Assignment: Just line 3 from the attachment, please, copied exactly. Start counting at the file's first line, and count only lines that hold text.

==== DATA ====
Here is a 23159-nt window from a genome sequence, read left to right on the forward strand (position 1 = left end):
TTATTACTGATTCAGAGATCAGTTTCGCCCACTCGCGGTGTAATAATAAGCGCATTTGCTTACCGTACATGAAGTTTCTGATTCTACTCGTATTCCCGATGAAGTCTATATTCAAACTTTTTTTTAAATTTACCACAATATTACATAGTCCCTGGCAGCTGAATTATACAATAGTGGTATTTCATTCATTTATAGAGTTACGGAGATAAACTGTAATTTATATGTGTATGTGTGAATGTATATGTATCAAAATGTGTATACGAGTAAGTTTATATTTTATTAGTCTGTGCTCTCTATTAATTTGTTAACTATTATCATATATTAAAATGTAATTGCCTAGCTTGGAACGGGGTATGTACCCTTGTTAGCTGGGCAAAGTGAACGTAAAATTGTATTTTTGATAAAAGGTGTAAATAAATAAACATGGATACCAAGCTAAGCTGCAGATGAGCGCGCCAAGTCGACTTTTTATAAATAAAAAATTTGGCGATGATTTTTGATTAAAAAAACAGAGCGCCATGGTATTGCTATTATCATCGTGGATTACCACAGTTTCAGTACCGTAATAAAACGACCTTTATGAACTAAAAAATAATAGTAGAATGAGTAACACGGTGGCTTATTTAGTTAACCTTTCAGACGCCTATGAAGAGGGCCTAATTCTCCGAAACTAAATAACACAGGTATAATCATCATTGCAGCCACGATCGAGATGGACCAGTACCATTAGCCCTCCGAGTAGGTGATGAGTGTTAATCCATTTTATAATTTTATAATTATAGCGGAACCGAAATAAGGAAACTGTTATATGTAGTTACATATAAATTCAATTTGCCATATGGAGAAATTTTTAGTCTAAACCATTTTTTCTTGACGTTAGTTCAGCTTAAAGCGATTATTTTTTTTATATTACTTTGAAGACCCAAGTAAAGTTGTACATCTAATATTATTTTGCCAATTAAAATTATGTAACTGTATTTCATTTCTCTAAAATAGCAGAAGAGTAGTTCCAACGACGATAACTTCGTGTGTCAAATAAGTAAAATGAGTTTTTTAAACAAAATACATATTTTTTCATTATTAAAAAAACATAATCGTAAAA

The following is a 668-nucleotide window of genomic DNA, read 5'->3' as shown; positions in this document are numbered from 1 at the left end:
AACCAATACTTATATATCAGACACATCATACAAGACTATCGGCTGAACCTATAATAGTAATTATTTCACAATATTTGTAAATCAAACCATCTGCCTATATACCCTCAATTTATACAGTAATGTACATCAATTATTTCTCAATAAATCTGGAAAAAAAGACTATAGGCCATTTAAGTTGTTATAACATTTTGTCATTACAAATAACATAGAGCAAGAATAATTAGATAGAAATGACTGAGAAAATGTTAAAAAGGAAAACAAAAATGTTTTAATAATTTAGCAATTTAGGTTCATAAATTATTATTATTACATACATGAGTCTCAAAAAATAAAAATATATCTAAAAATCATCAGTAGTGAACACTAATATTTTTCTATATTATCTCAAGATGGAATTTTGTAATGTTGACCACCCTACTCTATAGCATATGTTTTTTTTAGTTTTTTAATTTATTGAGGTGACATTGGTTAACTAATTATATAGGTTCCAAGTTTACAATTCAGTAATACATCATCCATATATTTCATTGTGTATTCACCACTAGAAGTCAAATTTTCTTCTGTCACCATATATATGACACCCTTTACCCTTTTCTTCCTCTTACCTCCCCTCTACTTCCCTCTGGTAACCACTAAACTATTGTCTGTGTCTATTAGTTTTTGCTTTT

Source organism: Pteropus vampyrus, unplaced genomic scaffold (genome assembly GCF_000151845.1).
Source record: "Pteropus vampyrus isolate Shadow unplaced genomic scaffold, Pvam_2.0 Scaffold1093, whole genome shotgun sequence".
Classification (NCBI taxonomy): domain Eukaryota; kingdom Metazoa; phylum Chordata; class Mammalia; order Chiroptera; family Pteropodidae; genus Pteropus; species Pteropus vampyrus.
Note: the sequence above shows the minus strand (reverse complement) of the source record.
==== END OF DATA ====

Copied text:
The following is a 668-nucleotide window of genomic DNA, read 5'->3' as shown; positions in this document are numbered from 1 at the left end: